Minnesota sets June 30 cutoff date for dicamba, will follow federal registration label usage

New federal label requirements for the products include a June 30 cutoff date, requirement of an approved pH-buffering agent to be mixed with products prior to all applications, requirement of a downwind buffer in areas where listed endangered species are located and additional recordkeeping items.

The EPA on Oct. 27 announced new registrations for several dicamba products to be used over the top on soybeans and cotton. Photo by North Dakota Soybean Council

The Minnesota Department of Agriculture announced this month it will follow federal registration and label usage for the herbicide dicamba on dicamba-tolerant soybeans in Minnesota for the 2021 growing season.

The U.S. Environmental Protection Agency announced in October it registered XtendiMax with VaporGrip Technology by Bayer, Engenia by BAS and Tavium Plus VaporGrip Technology by Syngenta with new control measures to curb alleged off-site movement issues like spray drift and/or volatilization.

For the last two years, the MDA placed an annual June 20 cutoff date on registered dicamba products based on research and pesticide misuse complaints. The cutoff date was not included on the federal label, but to curb off-site movement, the EPA has now limited states’ abilities to impose further application restrictions.

The new federal label requirements for the products include:

  • An application cutoff date of June 30, unless growth stage cutoff comes first.

  • Requiring an approved pH-buffering agent, also known as a volatility reducing agent, be tank mixed with dicamba products prior to all applications.

  • Requiring a downwind buffer of 240-feet and 310-feet in areas where listed endangered species are located.

  • Additional recordkeeping items.

In addition to the June 30 cutoff date, Xtendimax and Tavium have crop growth stage cutoffs.
The MDA is also requiring product makers provide approved education and training of applicators and provide more Minnesota-specific data on the use of dicamba to inform future department decisions.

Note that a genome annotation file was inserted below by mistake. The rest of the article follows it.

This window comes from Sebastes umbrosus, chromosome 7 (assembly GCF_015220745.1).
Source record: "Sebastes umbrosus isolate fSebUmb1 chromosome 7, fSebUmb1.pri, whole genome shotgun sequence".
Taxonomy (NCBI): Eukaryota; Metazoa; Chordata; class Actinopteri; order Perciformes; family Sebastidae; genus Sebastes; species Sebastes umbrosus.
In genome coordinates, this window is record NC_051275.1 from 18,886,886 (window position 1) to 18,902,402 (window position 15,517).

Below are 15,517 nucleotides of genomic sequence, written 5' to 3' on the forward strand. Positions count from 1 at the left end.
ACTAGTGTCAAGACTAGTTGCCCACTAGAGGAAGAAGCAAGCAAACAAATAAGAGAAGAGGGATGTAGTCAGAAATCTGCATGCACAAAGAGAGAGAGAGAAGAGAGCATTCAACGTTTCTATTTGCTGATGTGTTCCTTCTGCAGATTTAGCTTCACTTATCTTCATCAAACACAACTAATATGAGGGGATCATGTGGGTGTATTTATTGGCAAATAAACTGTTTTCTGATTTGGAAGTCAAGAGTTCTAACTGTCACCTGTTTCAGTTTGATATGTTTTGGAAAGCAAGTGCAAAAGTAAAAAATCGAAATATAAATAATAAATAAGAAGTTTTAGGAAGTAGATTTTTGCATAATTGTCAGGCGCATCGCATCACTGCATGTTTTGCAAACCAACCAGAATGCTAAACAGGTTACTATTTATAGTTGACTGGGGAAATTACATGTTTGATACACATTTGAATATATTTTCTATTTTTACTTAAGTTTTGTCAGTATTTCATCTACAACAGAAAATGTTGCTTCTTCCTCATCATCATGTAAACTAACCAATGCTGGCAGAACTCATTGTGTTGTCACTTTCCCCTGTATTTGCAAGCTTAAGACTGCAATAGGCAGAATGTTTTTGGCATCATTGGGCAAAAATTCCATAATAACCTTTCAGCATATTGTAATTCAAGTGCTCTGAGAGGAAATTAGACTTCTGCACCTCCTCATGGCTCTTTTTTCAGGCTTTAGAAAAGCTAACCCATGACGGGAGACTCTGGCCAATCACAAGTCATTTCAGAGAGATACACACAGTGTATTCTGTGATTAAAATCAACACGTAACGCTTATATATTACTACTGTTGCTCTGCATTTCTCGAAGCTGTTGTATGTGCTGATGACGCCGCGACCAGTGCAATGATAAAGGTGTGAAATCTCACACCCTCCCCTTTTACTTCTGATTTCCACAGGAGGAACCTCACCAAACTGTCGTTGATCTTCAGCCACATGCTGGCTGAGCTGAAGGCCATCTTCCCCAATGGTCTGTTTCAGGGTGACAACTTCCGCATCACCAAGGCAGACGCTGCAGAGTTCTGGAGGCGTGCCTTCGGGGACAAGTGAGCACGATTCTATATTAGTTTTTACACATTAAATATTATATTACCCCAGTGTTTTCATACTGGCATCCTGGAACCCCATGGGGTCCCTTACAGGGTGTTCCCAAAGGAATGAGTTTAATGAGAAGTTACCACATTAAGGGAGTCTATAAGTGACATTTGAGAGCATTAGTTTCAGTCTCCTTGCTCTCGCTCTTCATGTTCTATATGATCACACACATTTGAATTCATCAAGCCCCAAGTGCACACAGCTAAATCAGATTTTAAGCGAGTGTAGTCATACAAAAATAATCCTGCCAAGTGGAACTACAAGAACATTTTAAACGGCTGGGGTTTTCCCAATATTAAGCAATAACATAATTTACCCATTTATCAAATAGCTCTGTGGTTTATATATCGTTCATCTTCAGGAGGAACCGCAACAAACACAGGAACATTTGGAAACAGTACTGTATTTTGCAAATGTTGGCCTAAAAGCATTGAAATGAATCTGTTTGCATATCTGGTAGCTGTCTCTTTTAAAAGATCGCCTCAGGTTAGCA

“Dicamba is an important tool for combating herbicide-resistant weeds in dicamba-tolerant soybeans,” said Thom Petersen, commissioner of agriculture. “However, it’s also important to limit impacts on neighboring homes, farms, and gardens. It will be necessary for applicators to understand and follow new label language including complete record-keeping requirements.”

Since dicamba was first registered for use on dicamba-tolerant soybeans in the 2017 growing season, the MDA has fielded complaints each year of alleged off-site movement onto neighboring property. The annual totals of complaints were: 2017: 253 reports; 2018: 53 reports; 2019: 22 reports; 2020: 124 reports.

Petersen said it is important for farmers to understand the department will "increase our enforcement of the use of these products by examining application records."

"We believe that additional training will help ensure the label is being followed,” said Petersen. “We also look forward to working with the University of Minnesota on research to better understand how these products can move off target. Our ability to gather as much data as we can on these products is critical for their continued use in the future.”

Restricted-use pesticides

In Minnesota, the XtendiMax, Engenia, and Tavium formulations of dicamba are approved for use on dicamba tolerant soybeans only and are “Restricted Use Pesticides” for retail sale to and for use only by certified applicators.

Pesticide product registrations are renewed on an annual basis in Minnesota.

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